For those of us who as media members went through this surreal story as it unfolded, and couldn’t help but wonder what would make someone at the top of his profession suddenly pull away for a strange reason and try something completely difficult on so many levels, this gives much more missing context, and, in retrospect, gives us something to think about.

Check it out.

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Announce yourself, in golden sombrero style


Most tedious item we saw in today’s USA Today media column, surprisingly by Michael Hiestand:

“Los Angeles Dodgers announcer Vin Scully announced Sunday that he would return next fall for a 62nd season as the team’s announcer.”

An ounce of discretion would have prevented the word “announcer” to be use more than zero times.

Scully, as well as everyone who does play-by-play on TV or radio, is a broadcaster, not an announcer — that would be the person who delivers the lineups over the public-address system, or introduces the guests on a talk show.

The decision was sent out in a team press release; it really wasn’t announced, but if you had to use the word there, so be it.

And, third, Scully is returning thankfully returning to broadcast games, not to announce them.

We just announce ‘em as we see ‘em.

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Play it forward: Aug. 23-29 on your sports calendar


Highlights of the week ahead in sports, both here and afar:


MLB: Angels vs. Tampa Bay, Angel Stadium, 7 p.m., FSW:

An AL East-leading Devil Rays are not only winning comfortably, but looking sharp while doing it. On this current road trip that started with a sweep in Texas and continued through Oakland last weekend, Tampa Bay manager Joe Madden got the players and coaches to buy into brazenly wearing these things he’s called “BRaysers.” That’s a plaid blazer with the Rays blue and white colors, including a sunburst on the pocket. Think Ted Baxter doing the news in Tampa. Maddon picks a theme for each roadie, and this is what he came up with. “It’s high-end stuff. You could see that at Hugo Boss, absolutely; with my fasionista sense, there it is,” Maddon said of the BRaysers, which kind of sounds more like something Kramer would have come up with on “Seinfeld.” Earlier this season, the Rays wore hockey jerseys when they traveled to Toronto and wore all white to Miami. The Angels just got the OK from Mike Scioscia to keep wearing white at home after Labor Day.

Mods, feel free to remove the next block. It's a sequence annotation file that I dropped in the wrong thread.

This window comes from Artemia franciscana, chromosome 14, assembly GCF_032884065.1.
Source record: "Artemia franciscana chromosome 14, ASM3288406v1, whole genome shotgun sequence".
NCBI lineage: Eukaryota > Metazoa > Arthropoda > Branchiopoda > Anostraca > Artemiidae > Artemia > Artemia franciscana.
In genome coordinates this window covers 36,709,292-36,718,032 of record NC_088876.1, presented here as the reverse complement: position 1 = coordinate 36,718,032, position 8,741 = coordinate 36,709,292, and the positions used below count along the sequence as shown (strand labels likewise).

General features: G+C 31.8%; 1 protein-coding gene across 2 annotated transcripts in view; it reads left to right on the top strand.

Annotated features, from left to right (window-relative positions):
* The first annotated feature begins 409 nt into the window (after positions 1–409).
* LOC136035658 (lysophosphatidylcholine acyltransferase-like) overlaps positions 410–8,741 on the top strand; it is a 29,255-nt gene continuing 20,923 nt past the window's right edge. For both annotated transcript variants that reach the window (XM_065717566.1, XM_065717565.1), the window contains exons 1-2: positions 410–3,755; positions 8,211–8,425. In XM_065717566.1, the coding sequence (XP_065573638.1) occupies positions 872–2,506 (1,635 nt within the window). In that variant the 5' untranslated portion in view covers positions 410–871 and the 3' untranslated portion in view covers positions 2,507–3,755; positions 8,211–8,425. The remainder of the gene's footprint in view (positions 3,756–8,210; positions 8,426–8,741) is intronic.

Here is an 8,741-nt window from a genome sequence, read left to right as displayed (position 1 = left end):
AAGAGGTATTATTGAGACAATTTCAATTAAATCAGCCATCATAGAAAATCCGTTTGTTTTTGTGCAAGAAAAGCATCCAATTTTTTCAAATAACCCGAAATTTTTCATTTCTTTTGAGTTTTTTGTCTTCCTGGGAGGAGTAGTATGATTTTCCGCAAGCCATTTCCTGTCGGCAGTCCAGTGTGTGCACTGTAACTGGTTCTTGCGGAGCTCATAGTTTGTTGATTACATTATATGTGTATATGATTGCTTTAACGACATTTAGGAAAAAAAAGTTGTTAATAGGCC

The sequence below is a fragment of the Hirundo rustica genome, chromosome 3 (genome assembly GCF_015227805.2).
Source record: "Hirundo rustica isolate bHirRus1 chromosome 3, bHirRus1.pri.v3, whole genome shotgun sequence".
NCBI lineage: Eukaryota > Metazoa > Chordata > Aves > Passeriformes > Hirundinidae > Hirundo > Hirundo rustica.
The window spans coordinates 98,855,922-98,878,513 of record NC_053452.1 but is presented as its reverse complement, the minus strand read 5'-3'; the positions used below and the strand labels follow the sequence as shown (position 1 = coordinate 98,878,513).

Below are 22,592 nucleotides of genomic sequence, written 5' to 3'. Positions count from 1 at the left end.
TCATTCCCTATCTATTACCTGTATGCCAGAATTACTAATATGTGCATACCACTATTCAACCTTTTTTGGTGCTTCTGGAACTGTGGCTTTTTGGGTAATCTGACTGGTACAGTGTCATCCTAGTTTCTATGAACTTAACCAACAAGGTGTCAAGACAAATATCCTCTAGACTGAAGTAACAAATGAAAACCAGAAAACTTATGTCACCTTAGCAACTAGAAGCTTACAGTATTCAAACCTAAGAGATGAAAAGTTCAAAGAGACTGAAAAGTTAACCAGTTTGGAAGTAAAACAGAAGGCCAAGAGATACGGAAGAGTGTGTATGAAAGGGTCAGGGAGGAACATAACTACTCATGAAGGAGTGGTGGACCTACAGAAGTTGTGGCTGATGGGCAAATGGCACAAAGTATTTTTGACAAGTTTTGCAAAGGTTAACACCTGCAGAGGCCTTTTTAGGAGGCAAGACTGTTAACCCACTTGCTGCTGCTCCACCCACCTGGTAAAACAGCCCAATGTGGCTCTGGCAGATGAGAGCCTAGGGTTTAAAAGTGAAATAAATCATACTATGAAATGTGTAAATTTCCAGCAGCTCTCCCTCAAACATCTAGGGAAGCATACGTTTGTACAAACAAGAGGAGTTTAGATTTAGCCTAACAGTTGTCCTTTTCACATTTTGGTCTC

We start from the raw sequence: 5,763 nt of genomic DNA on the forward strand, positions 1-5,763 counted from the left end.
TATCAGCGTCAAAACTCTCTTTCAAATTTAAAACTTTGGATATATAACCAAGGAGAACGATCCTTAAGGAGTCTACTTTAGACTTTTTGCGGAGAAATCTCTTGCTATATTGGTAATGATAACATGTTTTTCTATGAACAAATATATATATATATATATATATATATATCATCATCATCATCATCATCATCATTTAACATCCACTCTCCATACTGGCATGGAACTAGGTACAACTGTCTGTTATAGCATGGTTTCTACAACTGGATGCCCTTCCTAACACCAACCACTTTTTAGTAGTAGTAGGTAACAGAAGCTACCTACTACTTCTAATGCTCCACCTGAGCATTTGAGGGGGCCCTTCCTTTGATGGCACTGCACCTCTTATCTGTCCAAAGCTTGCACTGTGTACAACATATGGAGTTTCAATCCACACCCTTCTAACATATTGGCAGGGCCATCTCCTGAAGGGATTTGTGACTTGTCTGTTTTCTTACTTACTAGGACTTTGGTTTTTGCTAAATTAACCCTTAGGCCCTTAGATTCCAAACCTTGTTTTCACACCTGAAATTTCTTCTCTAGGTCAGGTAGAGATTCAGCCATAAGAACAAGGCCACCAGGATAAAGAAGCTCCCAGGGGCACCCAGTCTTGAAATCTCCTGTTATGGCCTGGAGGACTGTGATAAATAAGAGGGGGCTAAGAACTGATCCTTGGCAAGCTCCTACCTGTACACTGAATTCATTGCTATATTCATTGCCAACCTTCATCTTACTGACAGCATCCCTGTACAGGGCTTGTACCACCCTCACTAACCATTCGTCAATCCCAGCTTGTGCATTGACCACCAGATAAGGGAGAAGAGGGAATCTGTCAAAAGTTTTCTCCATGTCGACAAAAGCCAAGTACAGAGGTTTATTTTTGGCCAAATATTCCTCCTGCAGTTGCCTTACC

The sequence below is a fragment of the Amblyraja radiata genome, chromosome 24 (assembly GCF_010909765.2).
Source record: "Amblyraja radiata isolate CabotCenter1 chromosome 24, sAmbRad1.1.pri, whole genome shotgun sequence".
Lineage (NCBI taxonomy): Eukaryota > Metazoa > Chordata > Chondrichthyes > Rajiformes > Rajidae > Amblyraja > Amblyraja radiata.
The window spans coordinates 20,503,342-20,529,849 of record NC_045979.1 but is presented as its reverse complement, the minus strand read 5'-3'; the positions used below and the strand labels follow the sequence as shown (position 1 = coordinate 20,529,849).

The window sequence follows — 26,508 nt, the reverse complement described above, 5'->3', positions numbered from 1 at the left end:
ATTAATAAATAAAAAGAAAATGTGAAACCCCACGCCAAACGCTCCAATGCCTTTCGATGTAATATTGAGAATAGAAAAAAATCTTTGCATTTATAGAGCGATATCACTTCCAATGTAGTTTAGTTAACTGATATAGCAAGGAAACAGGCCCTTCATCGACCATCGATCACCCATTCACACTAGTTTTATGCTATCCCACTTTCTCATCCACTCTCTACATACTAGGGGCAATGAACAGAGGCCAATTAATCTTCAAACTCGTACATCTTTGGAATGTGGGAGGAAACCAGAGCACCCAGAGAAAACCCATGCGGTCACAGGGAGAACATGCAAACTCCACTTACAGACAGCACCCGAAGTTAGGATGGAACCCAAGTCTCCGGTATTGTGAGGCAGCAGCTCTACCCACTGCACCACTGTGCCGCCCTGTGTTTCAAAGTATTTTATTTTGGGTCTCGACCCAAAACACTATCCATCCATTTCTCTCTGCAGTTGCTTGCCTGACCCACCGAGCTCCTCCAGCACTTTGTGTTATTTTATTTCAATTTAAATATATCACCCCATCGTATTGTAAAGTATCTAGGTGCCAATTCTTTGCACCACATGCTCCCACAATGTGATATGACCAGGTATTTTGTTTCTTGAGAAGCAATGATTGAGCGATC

NFL exhibition: Arizona at Tennessee, 5 p.m., ESPN:

In theory, Matt Leinart against Vince Young has intrigue. In practice, like here, it’s still worth watching at least for a quarter. By the way, last Monday’s game on ESPN — the Giants and the Jets, at the New Meadowlands in Jersey — was seen in more than 4.1 million homes (5.6 million viewers). Some can’t get enough of this fake stuff.


MLB: Dodgers at Milwaukee, 5 p.m., Channel 9:

Why would Hiroki Kuroda even trust that his teammates will score more than one run against a Brewers team that pounded Kershaw and Billingsley during their only other series this year back in May?

MLB: Angels vs. Tampa Bay, Angel Stadium, 7 p.m., Channel 13:

Don’t try grabbing Evan Longoria’s hat. He’ll chase you. We’ve seen him do it.


MLB: Dodgers at Milwaukee, 5 p.m., Prime:

It’ll be Ted Lilly, current veteran lefthander in the Dodgers’ rotation, coming off a two-hit shutout against Colorado, facing Randy Wolf, former veteran lefthander from the Dodgers’ rotation that, had he stuck around with a more reasonable contract proposal, could have prevented the team from going mid-season shopping for another lefty. But then again, who’s better off?

MLB: Angels vs. Tampa Bay, Angel Stadium, 12:30 p.m., FSW: